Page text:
The establishment gloats over Trump’s defeat—more his defeat on Twitter than his defeat in Congress, which goes to show which defeat meant more to them. All the while, Gates is caught in real scandals. Not only is he hated for a buggy operating system, broken promises that cost many startups dearly, funding controversial vaccines, and losing his wife—one of his big population control partners—now the hated company he started must defend him while he’s no longer there. Their defense?—they run things differently now.
Which billionaire is the worse between Gates and Trump? They won’t be too different in the near future, with Trump seeking to create his own news and social media platforms. Trump supporters are sick of masks. COVID cases fall. Space travel booms, as does a volcano in the Congo. Life returns to its despicable normal.
Social media and elections approach their days of reckoning.
Facebook banned President Trump, supposedly for life, but they aren’t sure, and they have no standards. This is not any problem particular to Facebook, but to software developers at large. They have the power to play judge and jury with their customers—and in many situations they need to. But in their judging, they never took the time to research one of the most basic matters of justice: standards. Facebook seems to think that because they are a company that their customers don’t have any rights unless Facebook gives those rights. China says the same about Xinjiang, and Facebook gets ever closer to being declared a utility, especially with claims like this.
As for the elections, local governments continue to recount, but there was little to no dispute on counting. The disputes were about certifying elections—either at a metaphoric gunpoint like happened with threats in Michigan, or at polling stations with overt rule-breaking. Those are the issues not being addressed, suggesting this is some kind of grand-scale manipulation technique.
Nation-wide reform is inevitable, from government to the private sector.
Drama and theater! The veil is lifting. Tech giants are useful, but they seem driven by parasites. The same can be said of legislative bodies, entertainment giants, and prosecutors going after the January 6 Capitol Insurrection.
Jessica Watkins has an interesting story to tell. Her defense of January 6 could convince the public that the prosecution is over-stating its case, looking to hang anyone and everyone possible as payback for the Capitol being breached. In acquitting those who occupied their legislative floor in 2014, Taiwan’s dignity far outshines that of America’s. To the US Supreme Court: You have a higher bar to reach, so to speak.
Social media takes a bumpy turn for the better. Australia’s social media law is somewhat vague, but mainly forces dialog. As understood by the Times, the Aussie law, along with the infamous ‘Articles 11’ of the EU law, aren’t aimed at the normal guy nor the pundit. Instead, they aim at huge tech giants who use AI to aggregate enormous numbers of new stories as one more added feature of their already behemoth-sized tech services. The infamous EU ‘Article 13’ law banning memes is another story. While Europe wants to tax links on Apple and Google, then ban memes for nearly everyone, Australia just wants Facebook and Google to have a conversation when they re-post part of a news story.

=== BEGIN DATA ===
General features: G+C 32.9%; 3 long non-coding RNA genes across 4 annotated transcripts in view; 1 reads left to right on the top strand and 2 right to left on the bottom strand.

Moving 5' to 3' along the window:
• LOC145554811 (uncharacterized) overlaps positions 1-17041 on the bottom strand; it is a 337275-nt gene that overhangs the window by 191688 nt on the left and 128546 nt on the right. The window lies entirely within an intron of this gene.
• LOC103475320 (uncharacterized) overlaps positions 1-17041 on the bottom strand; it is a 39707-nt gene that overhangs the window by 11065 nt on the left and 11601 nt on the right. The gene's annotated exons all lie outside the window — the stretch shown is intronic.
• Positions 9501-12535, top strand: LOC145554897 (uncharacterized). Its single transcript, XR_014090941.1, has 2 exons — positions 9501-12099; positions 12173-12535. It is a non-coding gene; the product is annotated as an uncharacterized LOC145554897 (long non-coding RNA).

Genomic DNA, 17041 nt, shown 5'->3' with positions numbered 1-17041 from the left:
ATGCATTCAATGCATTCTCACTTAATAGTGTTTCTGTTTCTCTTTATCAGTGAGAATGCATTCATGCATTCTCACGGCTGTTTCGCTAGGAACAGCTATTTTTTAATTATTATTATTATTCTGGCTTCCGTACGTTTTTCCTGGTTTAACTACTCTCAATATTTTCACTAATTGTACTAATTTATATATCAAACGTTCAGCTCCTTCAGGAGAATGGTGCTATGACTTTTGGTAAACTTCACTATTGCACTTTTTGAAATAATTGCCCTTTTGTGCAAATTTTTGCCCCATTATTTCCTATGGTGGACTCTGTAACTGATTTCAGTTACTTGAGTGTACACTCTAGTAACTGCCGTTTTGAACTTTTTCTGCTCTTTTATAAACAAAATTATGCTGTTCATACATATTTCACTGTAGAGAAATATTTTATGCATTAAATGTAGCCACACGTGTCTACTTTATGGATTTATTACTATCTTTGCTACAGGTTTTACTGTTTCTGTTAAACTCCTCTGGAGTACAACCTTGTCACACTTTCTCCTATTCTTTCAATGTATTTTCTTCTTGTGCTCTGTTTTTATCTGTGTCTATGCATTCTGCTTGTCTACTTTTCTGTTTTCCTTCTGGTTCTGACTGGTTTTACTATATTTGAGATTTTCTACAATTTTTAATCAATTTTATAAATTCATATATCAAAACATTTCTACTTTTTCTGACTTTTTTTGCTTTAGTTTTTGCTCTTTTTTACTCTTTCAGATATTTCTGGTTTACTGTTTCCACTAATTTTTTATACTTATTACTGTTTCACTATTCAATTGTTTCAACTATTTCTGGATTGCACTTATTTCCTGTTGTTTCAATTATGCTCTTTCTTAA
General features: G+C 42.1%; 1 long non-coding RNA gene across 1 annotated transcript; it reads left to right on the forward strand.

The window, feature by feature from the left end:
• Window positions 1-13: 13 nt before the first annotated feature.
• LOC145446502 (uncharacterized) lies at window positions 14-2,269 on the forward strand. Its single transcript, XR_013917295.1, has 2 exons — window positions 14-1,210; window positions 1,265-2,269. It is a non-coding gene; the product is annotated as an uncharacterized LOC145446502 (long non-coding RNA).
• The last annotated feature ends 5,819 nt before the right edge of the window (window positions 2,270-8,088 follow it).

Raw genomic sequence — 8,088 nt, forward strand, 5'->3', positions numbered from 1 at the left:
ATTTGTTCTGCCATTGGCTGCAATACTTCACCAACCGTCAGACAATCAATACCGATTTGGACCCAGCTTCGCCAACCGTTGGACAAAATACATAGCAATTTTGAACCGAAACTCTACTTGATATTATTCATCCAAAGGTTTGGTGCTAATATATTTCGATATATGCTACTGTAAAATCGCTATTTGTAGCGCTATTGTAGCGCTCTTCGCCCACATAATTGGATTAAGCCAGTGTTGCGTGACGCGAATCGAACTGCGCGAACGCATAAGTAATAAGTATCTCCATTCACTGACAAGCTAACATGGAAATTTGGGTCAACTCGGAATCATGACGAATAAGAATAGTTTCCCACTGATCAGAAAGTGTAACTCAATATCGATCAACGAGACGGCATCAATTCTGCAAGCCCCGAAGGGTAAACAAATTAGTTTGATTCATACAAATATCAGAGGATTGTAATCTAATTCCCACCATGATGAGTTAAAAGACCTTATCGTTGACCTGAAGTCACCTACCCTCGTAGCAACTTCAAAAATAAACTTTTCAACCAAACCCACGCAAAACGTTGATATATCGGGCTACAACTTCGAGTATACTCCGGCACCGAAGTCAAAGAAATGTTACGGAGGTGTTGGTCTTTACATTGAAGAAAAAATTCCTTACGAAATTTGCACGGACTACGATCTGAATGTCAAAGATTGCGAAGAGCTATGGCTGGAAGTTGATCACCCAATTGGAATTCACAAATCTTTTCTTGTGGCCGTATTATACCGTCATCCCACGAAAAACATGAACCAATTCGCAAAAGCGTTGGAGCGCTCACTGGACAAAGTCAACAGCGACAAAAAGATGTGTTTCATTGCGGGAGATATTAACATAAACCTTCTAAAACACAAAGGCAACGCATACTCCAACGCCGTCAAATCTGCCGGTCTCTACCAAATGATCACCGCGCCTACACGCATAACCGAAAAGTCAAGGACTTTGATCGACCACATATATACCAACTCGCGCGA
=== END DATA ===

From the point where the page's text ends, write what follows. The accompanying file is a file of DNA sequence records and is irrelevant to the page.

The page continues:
While the giants fight, originality steps up. In the approaching shadow of it becoming illegal to use any old music on YouTube, the need for original music spikes. Such laws were lobbied for by big entertainment companies; ironically it is big entertainment that now faces its fiercest competition from billions of ‘little guys’—who used to be their customers.
So, to the tech giants, tech-phobic lawmakers, copyright mongers, and prosecutors: Keep overreaching. Just keep overreaching.
Testimony against the Democratic Party -controlled polling stations is, in a word: damning. Trump makes no noise of concession. In his recent Georgia rally, he even took a pot shot at the Republican governor, of whom Sidney Powell was “clarified” off the team after her own shot across his bow. It does look like the Pacific Daily Times theory that Trump holds a royal flush wasn’t far off the mark. Republicans—voters and elected officials alike—support Trump in not conceding. State legislatures hold hearings on evidence and testimony of election fraud. They wouldn’t do that if they had already decided to uphold a Biden victory.
While fraud appears to be at the hands of Democrats, the smoking gun sits in the hands of the news establishment. Fringe and startup news groups don’t appear to be in on the scandal. But, Chris Wallace insisting that Biden be called “president-elect” prior to the electoral college shows how far things have gone. Mass media, including news and social media, are censoring public opinion and ramming impossible narratives at a level that goes beyond shameless. Google, Twitter, Facebook, and possibly even Amazon and Microsoft are on a fast track to be regulated as public utilities. It has been long coming, but this disputed election will be the last straw to make it happen.